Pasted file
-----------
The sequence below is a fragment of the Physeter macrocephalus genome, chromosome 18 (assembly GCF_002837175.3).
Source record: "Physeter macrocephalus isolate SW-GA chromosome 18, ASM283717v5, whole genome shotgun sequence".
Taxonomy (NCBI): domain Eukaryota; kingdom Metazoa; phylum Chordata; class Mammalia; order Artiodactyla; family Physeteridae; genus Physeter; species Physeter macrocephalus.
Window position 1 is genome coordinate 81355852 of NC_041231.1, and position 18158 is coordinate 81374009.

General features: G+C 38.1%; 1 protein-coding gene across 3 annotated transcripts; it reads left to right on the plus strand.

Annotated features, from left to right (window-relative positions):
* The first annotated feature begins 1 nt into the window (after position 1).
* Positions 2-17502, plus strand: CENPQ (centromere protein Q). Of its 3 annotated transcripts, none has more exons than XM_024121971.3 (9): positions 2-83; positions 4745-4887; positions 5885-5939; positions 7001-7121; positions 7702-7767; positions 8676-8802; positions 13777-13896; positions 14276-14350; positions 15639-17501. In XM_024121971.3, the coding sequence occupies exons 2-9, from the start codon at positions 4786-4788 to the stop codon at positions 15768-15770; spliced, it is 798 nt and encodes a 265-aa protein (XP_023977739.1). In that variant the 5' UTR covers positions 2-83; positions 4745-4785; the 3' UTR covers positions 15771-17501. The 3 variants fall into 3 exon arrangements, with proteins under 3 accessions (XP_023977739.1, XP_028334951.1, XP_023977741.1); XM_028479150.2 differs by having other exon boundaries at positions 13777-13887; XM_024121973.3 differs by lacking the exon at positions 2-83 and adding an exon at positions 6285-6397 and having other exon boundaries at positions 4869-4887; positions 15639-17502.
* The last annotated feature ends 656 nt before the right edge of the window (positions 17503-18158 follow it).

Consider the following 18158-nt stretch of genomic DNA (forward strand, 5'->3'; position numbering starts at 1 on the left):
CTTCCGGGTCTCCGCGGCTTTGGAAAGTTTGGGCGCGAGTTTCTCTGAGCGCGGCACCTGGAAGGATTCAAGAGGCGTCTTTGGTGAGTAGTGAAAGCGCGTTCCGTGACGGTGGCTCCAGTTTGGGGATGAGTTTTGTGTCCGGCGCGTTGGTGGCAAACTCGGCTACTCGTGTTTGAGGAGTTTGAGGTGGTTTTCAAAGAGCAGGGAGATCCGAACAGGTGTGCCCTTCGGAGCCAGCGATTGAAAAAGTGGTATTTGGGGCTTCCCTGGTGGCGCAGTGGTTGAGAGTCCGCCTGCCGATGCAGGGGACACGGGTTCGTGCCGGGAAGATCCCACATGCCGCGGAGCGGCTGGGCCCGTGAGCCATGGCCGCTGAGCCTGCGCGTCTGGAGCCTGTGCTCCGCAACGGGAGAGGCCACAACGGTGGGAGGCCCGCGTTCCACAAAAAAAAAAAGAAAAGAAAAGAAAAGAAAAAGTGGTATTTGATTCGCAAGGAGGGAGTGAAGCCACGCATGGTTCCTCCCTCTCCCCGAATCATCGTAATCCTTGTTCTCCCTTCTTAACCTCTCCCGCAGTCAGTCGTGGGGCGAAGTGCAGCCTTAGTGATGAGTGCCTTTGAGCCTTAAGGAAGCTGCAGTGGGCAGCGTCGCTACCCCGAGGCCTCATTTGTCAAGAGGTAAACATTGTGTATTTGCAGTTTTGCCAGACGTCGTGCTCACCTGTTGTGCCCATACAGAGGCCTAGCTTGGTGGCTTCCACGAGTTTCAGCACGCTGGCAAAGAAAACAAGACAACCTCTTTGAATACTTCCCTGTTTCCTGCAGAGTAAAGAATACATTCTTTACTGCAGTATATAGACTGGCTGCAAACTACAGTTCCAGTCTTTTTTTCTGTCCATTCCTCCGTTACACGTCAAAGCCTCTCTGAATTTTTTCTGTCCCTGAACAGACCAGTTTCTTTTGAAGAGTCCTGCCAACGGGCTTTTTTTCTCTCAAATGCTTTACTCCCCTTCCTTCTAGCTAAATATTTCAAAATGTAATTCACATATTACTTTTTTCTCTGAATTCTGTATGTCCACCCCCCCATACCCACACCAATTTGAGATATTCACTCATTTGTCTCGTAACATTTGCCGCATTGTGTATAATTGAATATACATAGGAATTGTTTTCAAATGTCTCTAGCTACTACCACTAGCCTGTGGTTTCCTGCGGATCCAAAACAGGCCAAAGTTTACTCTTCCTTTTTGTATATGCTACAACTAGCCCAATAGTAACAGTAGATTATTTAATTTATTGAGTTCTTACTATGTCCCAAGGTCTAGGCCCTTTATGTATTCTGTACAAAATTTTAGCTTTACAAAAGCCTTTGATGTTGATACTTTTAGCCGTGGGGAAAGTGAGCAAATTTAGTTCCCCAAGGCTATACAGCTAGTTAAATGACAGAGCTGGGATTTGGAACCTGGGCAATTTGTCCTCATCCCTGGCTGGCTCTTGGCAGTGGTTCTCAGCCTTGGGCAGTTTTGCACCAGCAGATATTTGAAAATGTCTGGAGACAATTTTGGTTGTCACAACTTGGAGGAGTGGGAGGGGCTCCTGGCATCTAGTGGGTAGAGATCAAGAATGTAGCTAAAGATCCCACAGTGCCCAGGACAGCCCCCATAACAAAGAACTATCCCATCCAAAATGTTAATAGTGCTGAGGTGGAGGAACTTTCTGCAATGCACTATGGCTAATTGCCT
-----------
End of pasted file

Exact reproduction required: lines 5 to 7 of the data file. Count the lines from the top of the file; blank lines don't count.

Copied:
General features: G+C 38.1%; 1 protein-coding gene across 3 annotated transcripts; it reads left to right on the plus strand.

Annotated features, from left to right (window-relative positions):
* The first annotated feature begins 1 nt into the window (after position 1).